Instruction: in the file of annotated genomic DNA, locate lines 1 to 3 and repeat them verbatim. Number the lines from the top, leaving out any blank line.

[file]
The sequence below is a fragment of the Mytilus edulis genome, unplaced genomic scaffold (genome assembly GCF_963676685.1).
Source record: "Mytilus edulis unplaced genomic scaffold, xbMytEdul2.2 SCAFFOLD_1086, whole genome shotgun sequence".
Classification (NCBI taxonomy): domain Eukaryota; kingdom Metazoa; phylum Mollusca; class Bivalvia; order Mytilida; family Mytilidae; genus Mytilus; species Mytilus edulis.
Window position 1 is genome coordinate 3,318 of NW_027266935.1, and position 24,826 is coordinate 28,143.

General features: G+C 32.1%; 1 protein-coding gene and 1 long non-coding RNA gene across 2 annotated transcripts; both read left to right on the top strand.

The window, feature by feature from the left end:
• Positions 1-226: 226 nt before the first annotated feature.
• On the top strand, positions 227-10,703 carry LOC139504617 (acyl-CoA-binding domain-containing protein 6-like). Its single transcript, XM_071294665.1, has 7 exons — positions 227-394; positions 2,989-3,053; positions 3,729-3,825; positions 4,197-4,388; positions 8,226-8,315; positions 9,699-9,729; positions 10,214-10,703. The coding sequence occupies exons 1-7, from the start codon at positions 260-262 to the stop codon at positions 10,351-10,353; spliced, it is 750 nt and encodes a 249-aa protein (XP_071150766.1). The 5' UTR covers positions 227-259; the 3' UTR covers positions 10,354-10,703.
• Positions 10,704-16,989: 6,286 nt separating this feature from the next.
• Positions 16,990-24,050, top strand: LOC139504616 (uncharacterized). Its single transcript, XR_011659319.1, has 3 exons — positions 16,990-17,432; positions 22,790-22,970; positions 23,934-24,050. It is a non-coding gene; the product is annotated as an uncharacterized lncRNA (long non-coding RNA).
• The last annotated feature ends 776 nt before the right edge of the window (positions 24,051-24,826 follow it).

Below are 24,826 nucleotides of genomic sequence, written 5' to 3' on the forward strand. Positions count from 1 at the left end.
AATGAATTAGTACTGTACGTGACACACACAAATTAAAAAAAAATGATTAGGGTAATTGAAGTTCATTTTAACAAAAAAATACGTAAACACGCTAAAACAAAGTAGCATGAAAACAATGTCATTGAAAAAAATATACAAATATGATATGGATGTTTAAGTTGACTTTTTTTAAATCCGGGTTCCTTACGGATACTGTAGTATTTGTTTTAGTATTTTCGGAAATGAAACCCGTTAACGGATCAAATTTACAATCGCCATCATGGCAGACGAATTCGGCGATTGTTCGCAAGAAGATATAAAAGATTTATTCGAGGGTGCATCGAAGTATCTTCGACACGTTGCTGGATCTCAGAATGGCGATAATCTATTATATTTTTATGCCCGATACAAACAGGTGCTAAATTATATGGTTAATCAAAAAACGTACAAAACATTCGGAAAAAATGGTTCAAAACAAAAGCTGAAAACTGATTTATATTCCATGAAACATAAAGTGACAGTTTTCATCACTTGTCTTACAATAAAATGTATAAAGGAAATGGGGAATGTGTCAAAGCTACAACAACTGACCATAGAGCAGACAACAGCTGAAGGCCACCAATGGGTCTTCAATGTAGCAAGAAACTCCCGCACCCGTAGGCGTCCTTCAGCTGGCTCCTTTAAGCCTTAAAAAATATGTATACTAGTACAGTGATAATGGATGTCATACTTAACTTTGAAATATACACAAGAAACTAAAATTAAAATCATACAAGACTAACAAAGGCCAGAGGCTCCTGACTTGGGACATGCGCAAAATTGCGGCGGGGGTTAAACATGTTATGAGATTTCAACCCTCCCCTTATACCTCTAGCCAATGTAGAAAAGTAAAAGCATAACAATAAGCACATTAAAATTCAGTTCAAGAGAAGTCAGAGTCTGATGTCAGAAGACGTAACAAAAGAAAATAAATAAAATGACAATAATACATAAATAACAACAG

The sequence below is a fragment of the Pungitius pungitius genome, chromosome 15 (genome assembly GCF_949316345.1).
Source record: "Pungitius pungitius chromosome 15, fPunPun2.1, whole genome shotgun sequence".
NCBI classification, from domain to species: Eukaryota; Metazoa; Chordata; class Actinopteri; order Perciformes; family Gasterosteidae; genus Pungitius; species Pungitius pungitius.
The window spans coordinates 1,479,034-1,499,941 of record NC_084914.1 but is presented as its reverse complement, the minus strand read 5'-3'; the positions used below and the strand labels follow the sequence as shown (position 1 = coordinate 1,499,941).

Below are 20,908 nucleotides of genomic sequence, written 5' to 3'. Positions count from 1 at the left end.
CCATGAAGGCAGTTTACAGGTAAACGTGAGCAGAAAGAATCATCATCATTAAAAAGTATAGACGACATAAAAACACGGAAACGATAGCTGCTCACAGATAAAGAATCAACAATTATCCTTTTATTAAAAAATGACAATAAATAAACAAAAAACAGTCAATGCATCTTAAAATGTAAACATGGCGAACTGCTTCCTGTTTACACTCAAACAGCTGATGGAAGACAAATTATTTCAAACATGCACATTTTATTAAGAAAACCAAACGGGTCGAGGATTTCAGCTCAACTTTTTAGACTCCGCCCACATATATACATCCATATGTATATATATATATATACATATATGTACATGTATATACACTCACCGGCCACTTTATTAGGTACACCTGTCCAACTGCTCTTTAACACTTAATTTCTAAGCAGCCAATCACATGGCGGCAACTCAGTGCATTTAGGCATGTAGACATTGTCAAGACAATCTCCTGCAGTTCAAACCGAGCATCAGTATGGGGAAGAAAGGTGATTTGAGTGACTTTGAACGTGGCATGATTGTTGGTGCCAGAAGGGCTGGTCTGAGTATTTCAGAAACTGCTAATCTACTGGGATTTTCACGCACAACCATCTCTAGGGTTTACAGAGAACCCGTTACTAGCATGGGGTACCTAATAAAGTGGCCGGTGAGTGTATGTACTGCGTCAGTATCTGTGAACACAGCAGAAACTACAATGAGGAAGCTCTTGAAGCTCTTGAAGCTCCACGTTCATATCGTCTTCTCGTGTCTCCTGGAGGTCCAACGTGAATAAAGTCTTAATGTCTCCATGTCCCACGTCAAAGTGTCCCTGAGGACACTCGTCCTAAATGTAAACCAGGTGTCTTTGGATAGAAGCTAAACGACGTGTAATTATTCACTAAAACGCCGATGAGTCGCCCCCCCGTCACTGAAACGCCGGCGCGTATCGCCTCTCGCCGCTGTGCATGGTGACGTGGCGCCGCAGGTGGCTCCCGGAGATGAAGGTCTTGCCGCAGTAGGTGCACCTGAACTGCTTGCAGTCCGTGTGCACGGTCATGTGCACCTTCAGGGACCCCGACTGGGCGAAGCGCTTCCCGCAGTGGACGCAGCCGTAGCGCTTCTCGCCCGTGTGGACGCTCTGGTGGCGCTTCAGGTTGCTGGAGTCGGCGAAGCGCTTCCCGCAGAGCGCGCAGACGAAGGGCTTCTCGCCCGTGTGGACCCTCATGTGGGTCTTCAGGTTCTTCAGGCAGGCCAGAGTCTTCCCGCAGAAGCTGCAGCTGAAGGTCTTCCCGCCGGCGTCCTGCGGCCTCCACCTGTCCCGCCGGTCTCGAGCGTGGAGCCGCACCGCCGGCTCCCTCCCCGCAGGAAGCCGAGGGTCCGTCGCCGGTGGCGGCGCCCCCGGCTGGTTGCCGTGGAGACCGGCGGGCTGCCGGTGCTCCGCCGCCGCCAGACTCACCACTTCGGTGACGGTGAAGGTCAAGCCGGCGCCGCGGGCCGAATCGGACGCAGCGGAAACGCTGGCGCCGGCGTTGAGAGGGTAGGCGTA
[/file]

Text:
The sequence below is a fragment of the Mytilus edulis genome, unplaced genomic scaffold (genome assembly GCF_963676685.1).
Source record: "Mytilus edulis unplaced genomic scaffold, xbMytEdul2.2 SCAFFOLD_1086, whole genome shotgun sequence".
Classification (NCBI taxonomy): domain Eukaryota; kingdom Metazoa; phylum Mollusca; class Bivalvia; order Mytilida; family Mytilidae; genus Mytilus; species Mytilus edulis.